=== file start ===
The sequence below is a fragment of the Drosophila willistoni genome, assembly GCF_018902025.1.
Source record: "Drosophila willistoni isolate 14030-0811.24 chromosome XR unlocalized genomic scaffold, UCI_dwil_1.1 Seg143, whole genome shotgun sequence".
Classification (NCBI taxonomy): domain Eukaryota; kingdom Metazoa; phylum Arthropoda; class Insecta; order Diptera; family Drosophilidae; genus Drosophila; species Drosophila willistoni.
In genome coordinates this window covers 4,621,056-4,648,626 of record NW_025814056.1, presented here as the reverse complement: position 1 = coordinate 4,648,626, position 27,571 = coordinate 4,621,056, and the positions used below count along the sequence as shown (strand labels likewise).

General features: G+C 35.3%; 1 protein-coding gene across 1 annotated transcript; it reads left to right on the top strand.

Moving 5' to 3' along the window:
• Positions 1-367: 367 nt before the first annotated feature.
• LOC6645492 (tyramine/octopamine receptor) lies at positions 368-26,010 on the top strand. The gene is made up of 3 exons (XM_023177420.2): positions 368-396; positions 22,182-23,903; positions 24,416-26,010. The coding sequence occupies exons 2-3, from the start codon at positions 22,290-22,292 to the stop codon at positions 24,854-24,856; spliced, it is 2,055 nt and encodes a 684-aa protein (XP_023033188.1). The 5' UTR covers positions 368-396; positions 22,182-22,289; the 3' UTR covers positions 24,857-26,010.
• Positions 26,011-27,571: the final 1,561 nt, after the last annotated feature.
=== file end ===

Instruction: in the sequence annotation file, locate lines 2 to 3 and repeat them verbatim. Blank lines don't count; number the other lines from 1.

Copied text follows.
Source record: "Drosophila willistoni isolate 14030-0811.24 chromosome XR unlocalized genomic scaffold, UCI_dwil_1.1 Seg143, whole genome shotgun sequence".
Classification (NCBI taxonomy): domain Eukaryota; kingdom Metazoa; phylum Arthropoda; class Insecta; order Diptera; family Drosophilidae; genus Drosophila; species Drosophila willistoni.